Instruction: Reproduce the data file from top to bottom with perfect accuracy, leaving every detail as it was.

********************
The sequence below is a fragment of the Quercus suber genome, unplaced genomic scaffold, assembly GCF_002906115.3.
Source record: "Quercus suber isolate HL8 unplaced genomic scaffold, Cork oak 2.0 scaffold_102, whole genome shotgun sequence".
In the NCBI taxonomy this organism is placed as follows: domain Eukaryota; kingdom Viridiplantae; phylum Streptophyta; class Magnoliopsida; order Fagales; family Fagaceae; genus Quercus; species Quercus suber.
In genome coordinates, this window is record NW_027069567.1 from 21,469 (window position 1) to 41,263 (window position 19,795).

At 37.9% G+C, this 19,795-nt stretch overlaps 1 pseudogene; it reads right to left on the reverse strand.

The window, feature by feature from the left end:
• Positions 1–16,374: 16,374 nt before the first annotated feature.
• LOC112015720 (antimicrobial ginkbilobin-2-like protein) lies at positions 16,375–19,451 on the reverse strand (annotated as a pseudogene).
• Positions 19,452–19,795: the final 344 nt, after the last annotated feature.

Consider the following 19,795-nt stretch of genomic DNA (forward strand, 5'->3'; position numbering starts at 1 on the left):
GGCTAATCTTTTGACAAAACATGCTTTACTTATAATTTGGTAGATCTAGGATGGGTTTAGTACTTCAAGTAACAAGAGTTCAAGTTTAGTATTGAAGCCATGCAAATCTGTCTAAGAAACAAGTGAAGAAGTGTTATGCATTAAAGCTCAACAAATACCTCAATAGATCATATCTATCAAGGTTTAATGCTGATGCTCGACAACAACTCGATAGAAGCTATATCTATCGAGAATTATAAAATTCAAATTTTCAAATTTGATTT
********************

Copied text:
The sequence below is a fragment of the Quercus suber genome, unplaced genomic scaffold, assembly GCF_002906115.3.
Source record: "Quercus suber isolate HL8 unplaced genomic scaffold, Cork oak 2.0 scaffold_102, whole genome shotgun sequence".
In the NCBI taxonomy this organism is placed as follows: domain Eukaryota; kingdom Viridiplantae; phylum Streptophyta; class Magnoliopsida; order Fagales; family Fagaceae; genus Quercus; species Quercus suber.
In genome coordinates, this window is record NW_027069567.1 from 21,469 (window position 1) to 41,263 (window position 19,795).

At 37.9% G+C, this 19,795-nt stretch overlaps 1 pseudogene; it reads right to left on the reverse strand.

The window, feature by feature from the left end:
• Positions 1–16,374: 16,374 nt before the first annotated feature.
• LOC112015720 (antimicrobial ginkbilobin-2-like protein) lies at positions 16,375–19,451 on the reverse strand (annotated as a pseudogene).
• Positions 19,452–19,795: the final 344 nt, after the last annotated feature.

Consider the following 19,795-nt stretch of genomic DNA (forward strand, 5'->3'; position numbering starts at 1 on the left):
GGCTAATCTTTTGACAAAACATGCTTTACTTATAATTTGGTAGATCTAGGATGGGTTTAGTACTTCAAGTAACAAGAGTTCAAGTTTAGTATTGAAGCCATGCAAATCTGTCTAAGAAACAAGTGAAGAAGTGTTATGCATTAAAGCTCAACAAATACCTCAATAGATCATATCTATCAAGGTTTAATGCTGATGCTCGACAACAACTCGATAGAAGCTATATCTATCGAGAATTATAAAATTCAAATTTTCAAATTTGATTT